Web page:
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East Providence coaches back in business after receiving payment

December 18, 2012

After staging a walkout last Friday, Alex Butler and the rest of his East Providence coaching brethren reassumed their duties on Monday, this after the fall sports’ coaches were finally compensated. Butler and the E.P. boys’ basketball team travel to Coventry tonight.

EAST PROVIDENCE — Call it a case of all’s well that ends well.
Three days after putting their collective foot down, the fall sports’ coaches at East Providence High School received payment for their services on Monday morning. Townie athletic director Paul Amaral received confirmation from interim superintendant Dr. John DeGoes that the checks were available for pick up and distribution.
“Paul handed me my check, and that was that,” stated Alex Butler, the head coach for boys’ basketball and girls’ volleyball at East Providence.
The fall Townie coaches were expecting to receive their stipend last Friday, but that was before the city’s Budget Commission pulled back on an agreement that stipulated payment would be forthcoming during the next pay cycle following the last sports’ activity of the fall season.
Upon learning what had taken place, Butler rallied his fellow winter sports’ coaches together and – in a show of unified strength – they halted all of their responsibilities and duties.
Once word had leaked out, the ball was then placed in the court of those in charge of financial matters.
“You never know how these things work,” said Butler when asked if the media attention helped bring a quicker-than-anticipated resolution. “I didn’t get an explanation as to why they were given, but I also didn’t get an explanation as to why they were pulled back, either.”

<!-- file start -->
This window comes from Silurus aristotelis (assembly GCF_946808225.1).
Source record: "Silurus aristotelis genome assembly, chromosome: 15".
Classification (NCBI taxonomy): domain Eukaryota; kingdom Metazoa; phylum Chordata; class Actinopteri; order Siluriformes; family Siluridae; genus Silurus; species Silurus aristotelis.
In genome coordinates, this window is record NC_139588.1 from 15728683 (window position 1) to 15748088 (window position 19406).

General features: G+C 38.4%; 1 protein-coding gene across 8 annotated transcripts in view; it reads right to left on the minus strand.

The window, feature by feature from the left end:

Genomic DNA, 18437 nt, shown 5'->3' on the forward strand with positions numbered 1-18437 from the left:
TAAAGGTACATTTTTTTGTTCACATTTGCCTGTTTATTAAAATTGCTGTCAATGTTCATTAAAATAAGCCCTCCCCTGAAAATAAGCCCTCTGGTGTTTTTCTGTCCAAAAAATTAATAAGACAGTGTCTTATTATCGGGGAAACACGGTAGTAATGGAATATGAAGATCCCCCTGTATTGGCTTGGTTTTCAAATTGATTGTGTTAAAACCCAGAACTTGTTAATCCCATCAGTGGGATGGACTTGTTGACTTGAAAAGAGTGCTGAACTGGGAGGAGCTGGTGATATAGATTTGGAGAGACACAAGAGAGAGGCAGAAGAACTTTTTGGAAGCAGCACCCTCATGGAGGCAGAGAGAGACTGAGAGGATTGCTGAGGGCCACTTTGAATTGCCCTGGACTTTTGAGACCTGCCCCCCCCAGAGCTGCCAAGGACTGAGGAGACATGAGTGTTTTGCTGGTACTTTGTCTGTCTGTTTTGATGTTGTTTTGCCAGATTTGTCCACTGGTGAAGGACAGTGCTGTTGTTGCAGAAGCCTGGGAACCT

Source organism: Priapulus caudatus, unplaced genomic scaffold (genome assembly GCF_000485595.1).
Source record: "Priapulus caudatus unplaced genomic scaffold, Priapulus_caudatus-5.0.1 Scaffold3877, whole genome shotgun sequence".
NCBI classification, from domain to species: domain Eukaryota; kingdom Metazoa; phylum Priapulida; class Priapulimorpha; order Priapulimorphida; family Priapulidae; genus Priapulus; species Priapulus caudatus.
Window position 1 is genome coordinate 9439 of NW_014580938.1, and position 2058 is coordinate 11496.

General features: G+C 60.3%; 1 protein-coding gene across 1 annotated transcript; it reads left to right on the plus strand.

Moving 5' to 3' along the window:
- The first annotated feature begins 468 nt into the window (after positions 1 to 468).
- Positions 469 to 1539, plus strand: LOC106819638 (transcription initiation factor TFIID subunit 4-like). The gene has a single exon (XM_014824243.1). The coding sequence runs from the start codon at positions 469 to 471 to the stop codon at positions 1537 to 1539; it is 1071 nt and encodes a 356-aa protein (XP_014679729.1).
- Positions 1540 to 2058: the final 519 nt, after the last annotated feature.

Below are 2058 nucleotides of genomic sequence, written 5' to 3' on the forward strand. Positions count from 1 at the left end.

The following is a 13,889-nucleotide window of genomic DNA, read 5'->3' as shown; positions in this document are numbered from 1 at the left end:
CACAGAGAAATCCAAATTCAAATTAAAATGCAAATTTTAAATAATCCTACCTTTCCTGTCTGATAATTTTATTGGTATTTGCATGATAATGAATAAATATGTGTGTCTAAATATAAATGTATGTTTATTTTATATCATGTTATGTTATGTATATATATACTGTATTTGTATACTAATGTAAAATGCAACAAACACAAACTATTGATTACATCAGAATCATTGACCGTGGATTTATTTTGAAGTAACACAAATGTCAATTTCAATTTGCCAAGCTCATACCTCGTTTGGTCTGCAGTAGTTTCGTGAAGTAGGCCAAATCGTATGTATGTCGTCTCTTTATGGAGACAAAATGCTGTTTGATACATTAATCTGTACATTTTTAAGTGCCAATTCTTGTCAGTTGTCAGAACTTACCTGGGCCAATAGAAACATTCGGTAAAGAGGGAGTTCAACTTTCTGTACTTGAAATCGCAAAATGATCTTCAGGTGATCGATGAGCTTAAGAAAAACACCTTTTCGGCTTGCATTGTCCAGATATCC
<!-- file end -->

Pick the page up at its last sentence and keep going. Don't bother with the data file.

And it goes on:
Each sport has their own individual pay scale, as someone who coaches football isn’t in line to receive the same amount as the head of the cross-country team. Generally, a fall head coaching position at E.P. runs in the neighborhood of $3,000 with assistant coaches naturally receiving less.
Upon receiving the check from Amaral, Butler asked his athletic director if the winter coaches should expect a similar merry-go-round. The Budget Commission has already discussed the possibility of cutting coaching salaries up to 60 percent.
“Mr. Amaral thinks that there’s going to be more discussions regarding (payment for coaching services), but we haven’t heard anything,” said Butler. “I’m coaching right now without knowing whether I’m going to get paid, and I don’t foresee that changing anytime in the near future.”
Coaching under clouds of uncertainty “shows the dedication and commitment that the coaches at East Providence High School have for their kids and programs along with the community and school,” says Butler.
Generally, Butler conducts a Sunday afternoon practice in preparation for the coming week’s games. No such course of action took place this past Sunday, which made the head coach eager to reunite with his players on Monday. E.P. seeks its first Division I win Tuesday night at Coventry.
“I talked to a bunch of the kids and they’re excited,” Butler said. “I received a bunch of messages from people around the state supporting me in my stand and what I did. It’s nice to have that support, but it doesn’t make you feel better because you’re not doing the job that you love to do.”
Monday saw the Townies participate in a co-ed swim meet with Lincoln High and a boys’ track meet against Barrington and La Salle at the Providence Career & Technical Academy field house. Butler mentioned that plans are already underway to reschedule last Friday’s home basketball game against Bishop Hendricken with the hope of squeezing the contest in shortly after the resumption of school following Christmas vacation.

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